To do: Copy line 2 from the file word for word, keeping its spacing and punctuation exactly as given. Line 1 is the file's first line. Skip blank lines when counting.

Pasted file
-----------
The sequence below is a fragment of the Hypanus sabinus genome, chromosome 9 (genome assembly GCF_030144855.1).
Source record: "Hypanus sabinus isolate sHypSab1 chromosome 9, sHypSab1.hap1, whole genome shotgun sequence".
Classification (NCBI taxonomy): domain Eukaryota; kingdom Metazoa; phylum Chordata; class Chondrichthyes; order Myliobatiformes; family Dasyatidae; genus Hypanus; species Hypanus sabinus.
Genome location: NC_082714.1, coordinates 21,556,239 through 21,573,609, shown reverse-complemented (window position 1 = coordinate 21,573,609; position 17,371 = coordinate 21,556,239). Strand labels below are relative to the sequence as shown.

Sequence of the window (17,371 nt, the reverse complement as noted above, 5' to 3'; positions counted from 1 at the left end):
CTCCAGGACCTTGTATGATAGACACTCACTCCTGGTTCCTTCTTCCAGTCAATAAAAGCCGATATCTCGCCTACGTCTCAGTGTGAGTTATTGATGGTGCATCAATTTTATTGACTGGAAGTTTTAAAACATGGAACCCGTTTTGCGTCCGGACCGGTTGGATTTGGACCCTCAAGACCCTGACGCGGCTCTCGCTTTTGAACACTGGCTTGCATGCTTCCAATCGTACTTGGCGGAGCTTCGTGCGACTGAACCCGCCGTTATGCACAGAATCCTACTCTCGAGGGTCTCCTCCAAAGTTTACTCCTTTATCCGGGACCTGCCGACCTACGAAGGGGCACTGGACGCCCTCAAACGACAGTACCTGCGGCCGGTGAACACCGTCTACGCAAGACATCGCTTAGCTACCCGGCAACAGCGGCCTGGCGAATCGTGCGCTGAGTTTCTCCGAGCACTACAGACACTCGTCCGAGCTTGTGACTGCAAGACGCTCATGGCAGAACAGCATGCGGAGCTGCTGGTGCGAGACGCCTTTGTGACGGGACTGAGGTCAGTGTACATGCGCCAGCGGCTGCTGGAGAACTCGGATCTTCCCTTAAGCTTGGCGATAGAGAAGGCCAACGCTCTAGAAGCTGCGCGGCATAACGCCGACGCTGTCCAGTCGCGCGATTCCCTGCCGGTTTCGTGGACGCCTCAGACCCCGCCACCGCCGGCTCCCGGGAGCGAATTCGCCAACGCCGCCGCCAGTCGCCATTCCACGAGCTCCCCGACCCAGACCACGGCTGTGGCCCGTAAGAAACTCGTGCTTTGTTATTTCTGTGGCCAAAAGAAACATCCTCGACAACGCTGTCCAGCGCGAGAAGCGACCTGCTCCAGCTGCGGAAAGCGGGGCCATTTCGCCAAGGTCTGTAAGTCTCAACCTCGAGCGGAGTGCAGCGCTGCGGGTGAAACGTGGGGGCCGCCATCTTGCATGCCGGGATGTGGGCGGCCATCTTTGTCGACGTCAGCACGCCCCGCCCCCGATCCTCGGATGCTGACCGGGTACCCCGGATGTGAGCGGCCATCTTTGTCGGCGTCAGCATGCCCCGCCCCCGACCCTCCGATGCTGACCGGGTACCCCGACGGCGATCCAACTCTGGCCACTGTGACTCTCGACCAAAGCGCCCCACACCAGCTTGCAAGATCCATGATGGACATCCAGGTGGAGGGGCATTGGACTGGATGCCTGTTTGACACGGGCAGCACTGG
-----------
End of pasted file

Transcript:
Source record: "Hypanus sabinus isolate sHypSab1 chromosome 9, sHypSab1.hap1, whole genome shotgun sequence".